The dissertation “Making Modern Fare” makes the case that looking at U.S. foodways in the late nineteenth century can shed new light on how we understand the turn towards consumerism in American history, when it occurred, and its connection to business and labor histories. Focusing on Chicago in the 1880s and 1890s, the structure follows major steps in industrial food systems. Chapter 1 examines agricultural development with a focus on wheat and the parallel stories of Nancy Green and Randolph True Davis arriving at the 1893 World’s Fair. The second chapter takes up industrial processing through the lens of tourism to the Chicago Union Stock Yards. After that, chapter 3 focuses on wholesale and retail grocery with particular attention ot tradecards and magazine advertisements. Chapter 4 looks at the rise of public dining culture and the 1893 Waiter’s Strike. The fifth and final chapter explores the proliferation of home economics and the liminial position that middle class women held between production and consumption in the household in the face of novel industrial goods and doubled down commitments to respectability that coexisted in the Progressive Era. I have conducted preliminary archival research at the Newberry Library, University of Chicago, Chicago History Museum, and Chicago Public Library which I will continue in the coming months, as well as benefitted immensely from digitization efforts across innumerable sites committed to the preservation of archives and cultural heritage.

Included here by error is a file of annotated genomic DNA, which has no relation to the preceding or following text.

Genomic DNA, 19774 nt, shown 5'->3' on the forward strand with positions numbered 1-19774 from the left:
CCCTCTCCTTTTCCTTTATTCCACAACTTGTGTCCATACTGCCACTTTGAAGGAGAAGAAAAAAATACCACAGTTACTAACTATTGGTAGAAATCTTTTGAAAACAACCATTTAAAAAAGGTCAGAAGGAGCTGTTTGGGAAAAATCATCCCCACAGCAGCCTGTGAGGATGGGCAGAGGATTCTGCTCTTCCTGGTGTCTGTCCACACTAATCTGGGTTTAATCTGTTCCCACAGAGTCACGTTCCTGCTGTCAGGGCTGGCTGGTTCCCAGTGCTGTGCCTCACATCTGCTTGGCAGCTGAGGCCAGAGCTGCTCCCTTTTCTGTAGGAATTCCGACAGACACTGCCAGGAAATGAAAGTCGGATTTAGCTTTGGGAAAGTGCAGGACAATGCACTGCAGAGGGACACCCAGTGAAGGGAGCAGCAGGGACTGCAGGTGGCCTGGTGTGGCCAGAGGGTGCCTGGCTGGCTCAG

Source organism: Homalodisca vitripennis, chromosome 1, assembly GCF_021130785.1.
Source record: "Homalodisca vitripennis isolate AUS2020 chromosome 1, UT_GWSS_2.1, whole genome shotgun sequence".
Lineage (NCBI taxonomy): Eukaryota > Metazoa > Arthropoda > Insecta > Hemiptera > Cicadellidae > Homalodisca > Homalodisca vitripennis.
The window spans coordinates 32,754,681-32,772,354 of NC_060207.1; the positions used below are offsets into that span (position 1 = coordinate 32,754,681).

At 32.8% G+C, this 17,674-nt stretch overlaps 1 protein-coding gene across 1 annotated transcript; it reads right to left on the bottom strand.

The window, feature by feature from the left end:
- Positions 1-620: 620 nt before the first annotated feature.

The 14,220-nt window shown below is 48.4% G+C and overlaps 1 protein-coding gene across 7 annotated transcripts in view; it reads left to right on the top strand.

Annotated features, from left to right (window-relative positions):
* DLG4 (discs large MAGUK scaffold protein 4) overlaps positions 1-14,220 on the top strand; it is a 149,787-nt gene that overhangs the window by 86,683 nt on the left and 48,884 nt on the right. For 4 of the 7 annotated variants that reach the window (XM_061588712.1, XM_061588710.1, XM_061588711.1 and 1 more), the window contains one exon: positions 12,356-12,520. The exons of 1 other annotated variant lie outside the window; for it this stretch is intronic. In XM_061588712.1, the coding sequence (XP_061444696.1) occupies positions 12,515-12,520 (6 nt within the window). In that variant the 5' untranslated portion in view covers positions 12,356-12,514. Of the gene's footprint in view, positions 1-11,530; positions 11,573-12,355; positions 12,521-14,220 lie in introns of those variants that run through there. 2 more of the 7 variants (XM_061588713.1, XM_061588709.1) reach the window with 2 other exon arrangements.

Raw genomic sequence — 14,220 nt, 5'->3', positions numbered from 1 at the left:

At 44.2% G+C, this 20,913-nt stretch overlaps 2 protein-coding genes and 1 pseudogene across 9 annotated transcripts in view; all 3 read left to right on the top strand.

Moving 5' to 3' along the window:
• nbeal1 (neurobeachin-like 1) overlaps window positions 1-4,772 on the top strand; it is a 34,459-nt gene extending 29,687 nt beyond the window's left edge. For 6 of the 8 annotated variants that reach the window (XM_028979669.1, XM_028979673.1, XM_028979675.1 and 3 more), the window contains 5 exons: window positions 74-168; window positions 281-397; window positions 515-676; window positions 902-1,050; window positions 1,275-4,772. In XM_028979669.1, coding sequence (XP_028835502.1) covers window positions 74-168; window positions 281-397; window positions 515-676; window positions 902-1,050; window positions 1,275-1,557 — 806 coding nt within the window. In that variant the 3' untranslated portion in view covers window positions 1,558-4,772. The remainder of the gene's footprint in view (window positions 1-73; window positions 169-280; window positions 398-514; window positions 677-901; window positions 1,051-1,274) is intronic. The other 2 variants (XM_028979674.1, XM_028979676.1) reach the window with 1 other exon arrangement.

It is with great delight and some surprise that I can trace a few threads through my work of the last five years. Starting at Hopkins, I wrote a first year paper on Nellie Murray, an entrepreneur and formerly enslaved caterer who upon emancipation built a renowned business in New Orleans, and the Lost Cause politics and entanglements of Creole cuisine. Murray’s recruitment to run the Creole Kitchen in the Louisiana Building at the 1893 World’s Fair proved pivotal to the develoment of my dissertation topic. This research is currently unpublished. With longstanding interests in food and history, I was fortunate to begin to bring them together as an undergraduate at the University of Richmond. These early forays are best encapsulated by two honors thesis projects, both available open source. The seeds of my interest in catering as well as African American history and Black studies are evident in the History project, “Free French ‘gentlemen of couleur’ : reconsidering race, ethnicity, and migration in Philadelphia’s catering industry, 1870-1930”. Likewise, early engagement with class and late-nineteenth century labor issues through naturalism and food are evident in what I wrote for the French department, “’Il est bon, aujourd’hui, le boudin’ : la nourriture esthétique et le goût dans le roman naturaliste Zolien”.